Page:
My personal “MUST SAVE” list

Old Taylor Distillery (1)

Our stalwart Communications Committee Chair, Kate Scott, has a blog that we frequently highlight on our website because, frankly it’s just really good. Well I got an email from her the other day after her trip following the Bourbon Trail in Kentucky:

So I’ll have to fill you both in on the many details of our Bourbon Trail tour later, but one of the best things was stumbling upon this vacant distillery near Frankfork, KY. Even the water tower is crenelated! The whole place instantly shot to the top of my “MUST SAVE” list.

She fills in some more of the details on the distillery in her most recent blog post — “Watchlist: Old Taylor Distillery”. Her personal “MUST SAVE” list is what got me to thinking though, many preservation organizations across the country announce a list of their most endangered building each year. I’ll be honest, I scoffed a little but then I got to thinking about it, I would assume most people out there have a couple of properties that they would love to see saved.

I really wanted to know what criteria she had in place for bestowing such a prestigious honor on a building. When I asked Kate what they were she told me “it’s an intuitive thing, it’s just a feeling…something sort of just strikes you when you see the building”.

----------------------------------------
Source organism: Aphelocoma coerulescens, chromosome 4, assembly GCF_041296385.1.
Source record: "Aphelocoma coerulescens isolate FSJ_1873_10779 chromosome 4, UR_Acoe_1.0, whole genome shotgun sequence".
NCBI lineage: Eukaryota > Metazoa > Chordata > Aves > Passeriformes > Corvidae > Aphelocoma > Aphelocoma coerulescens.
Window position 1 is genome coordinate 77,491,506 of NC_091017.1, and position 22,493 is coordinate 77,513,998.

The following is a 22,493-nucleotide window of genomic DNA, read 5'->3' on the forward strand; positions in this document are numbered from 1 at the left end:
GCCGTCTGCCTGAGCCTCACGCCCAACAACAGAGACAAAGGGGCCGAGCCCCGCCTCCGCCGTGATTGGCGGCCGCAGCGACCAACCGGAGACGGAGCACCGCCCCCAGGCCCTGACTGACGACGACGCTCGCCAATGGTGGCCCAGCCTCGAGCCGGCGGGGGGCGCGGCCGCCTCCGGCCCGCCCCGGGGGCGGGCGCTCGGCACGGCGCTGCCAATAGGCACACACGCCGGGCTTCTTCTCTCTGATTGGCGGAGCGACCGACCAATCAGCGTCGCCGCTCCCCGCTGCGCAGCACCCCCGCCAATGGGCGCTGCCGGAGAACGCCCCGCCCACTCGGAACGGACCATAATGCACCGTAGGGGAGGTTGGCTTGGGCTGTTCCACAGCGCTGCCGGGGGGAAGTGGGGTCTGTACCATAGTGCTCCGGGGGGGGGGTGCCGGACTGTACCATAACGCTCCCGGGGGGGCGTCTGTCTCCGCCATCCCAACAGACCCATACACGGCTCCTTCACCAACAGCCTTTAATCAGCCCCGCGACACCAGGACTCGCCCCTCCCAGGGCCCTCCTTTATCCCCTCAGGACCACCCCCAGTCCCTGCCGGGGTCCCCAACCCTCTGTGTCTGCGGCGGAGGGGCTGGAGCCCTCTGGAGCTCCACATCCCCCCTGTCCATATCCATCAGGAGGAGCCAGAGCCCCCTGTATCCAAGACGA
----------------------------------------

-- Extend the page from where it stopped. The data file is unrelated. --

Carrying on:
When we are trying to convince others of the value of preserving a historic building, we tend to cite the concrete reasons why reuse is the best option, i.e. cost effective, more sustainable, impact on the community. Admittedly, it’s near impossible to save a building if the economics aren’t in your favor, and there has been a fairly extensive process behind our annual 10 Most Endangered Historic Places lists. As an organization, we need to make sure that we are identifying places that are of value to an entire community, and that are feasible efforts for us—and local advocates—to undertake. But  sometimes it’s helpful to think about the places that just give you that overwhelming sense of “we have to save this building” and then come up with the concrete reasons to back up your feelings.

Our personal “MUST SAVE” lists can be a little more subjective.Think about it for a second: if you had to save just one place, what would it be? For some it’s the place that made you realize you were a preservationist; for others it might be a unique building in your neighborhood. It doesn’t have to be a building in clear and present danger.

My personal “MUST SAVE” list includes:

Fergus Falls Regional Treatment Center (Fergus Falls, MN) — There’s something about the RTC, I can’t really put my finger on it, but it’s got this majesty to it.

Charity Hospital (New Orleans, LA)

Courtesy of Save Charity Hospital

Charity Hospital (New Orleans, LA) — I actually have a historic postcard of the building sitting on my desk at the PAM office and it is the building that made me realize that I was in fact a preservationist.

Quarry Chapel

Courtesy of Friends of the Quarry Chapel

Christ Church at the Quarry (near Gambier, OH) — This is a building that I drove by countless times in college, and yet, I have never really been able to get it out of my head. I’ll be going to visit and hopefully walk through it during my reunion this spring.

Maybe the best criteria really is whether or not the building strikes you when you see it (or think about it).

I’d love to hear what’s at the top of your list. Post it to our Facebook page (with a picture, if you have one) and let us know why in a sentence or two.

Will O’Keefe

Comments Closed